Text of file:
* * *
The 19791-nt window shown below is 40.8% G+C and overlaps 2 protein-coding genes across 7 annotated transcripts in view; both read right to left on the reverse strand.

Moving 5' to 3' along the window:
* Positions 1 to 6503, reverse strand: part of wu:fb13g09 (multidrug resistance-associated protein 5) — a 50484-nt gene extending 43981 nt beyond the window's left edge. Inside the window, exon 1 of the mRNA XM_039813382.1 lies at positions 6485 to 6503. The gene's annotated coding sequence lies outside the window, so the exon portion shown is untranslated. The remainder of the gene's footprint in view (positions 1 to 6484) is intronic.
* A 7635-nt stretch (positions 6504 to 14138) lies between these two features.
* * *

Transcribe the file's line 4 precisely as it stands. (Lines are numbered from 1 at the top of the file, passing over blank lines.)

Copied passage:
* A 7635-nt stretch (positions 6504 to 14138) lies between these two features.